Further complicating matters, based on their understandings of the requirements, various Rishonim set different starting times for this Mitzva, leading to several divergent shittos among Klal Yisrael as to from when one can and / or should recite Kiddush Levana:
- One Day: Many Rishonim (and several Acharonim), including the Rambam, rule that Kiddush Levana may be recited from after the first day of the month.
- Three Days: Following the precedent of Rabbeinu Yona, many Ashkenazic (and several Sefardic) poskim maintain that one may (and some say should) recite Kiddush Levana from this time, and maintain that it is certainly preferable in the winter, when clear views of the moon’s luminosity may be scarce. 
- Seven Days: Although he cites several opinions in his Beis Yosef commentary on the Tur, when he codified the halacha in his Shulchan Aruch, Rav Yosef Karo ruled unequivocally that Kiddush Levana should be recited only after the seventh day. He bases his ruling on a teshuva from Rav Yosef Jiktilia, an early master Kabbalist (he lived approximately 750 years ago) and esteemed author of Shaarei Orah. As this is the Shulchan Aruch’s definitive psak, it is the most common minhag, and definitively followed by Sefardic Jewry.  
- Motzai Shabbos: As mentioned previously, optimally Kiddush Levana should be recited on Motzai Shabbos. However, if worried that by waiting until Motzai Shabbos we will miss out on our chance for Kiddush Levana, then practically it should be performed during the week.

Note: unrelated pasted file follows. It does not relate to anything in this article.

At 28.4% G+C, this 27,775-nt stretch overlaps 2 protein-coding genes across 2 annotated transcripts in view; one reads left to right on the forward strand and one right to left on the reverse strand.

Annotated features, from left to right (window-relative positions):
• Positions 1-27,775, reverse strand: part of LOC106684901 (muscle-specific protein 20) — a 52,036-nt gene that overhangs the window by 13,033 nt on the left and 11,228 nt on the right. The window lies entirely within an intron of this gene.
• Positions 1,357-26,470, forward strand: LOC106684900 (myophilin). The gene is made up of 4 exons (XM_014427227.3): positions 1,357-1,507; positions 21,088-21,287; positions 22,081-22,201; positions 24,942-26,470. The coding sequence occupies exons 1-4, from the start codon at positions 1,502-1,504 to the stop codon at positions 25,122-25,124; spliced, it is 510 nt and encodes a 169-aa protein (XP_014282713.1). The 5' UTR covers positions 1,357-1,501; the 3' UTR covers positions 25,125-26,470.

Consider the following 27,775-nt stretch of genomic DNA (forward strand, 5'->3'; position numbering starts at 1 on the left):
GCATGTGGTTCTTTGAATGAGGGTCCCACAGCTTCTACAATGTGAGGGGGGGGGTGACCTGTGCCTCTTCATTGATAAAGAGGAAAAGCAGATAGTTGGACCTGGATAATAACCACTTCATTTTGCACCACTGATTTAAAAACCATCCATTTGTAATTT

- Earlier in Winter: Many authorities write that although it may be preferable to wait until a Motzai Shabbos after seven complete days from the beginning of the month to perform Kiddush Levana, nonetheless, in the winter months, with a likely probability of being unable to recite Kiddush Levana due to lacunae of lunar luminosity, it would be preferable to perform it earlier, on a Motzai Shabbos after three days, and possibly even during the week (depending on individual situation).
Mitzva Kiyumis or Chiyuvis?
Although stories abound regarding contemporary Rabbanim and the great lengths they would go to to properly observe this important Rabbinic, if somewhat fleeting, Mitzva, including hiring a helicopter to fly above the clouds or even taking flights to areas where the ‘air is clear’, all to get a clear glimpse of the moon, nonetheless, it is not entirely clear from the words of the poskim, what type of Mitzva Kiddush Levana truly is.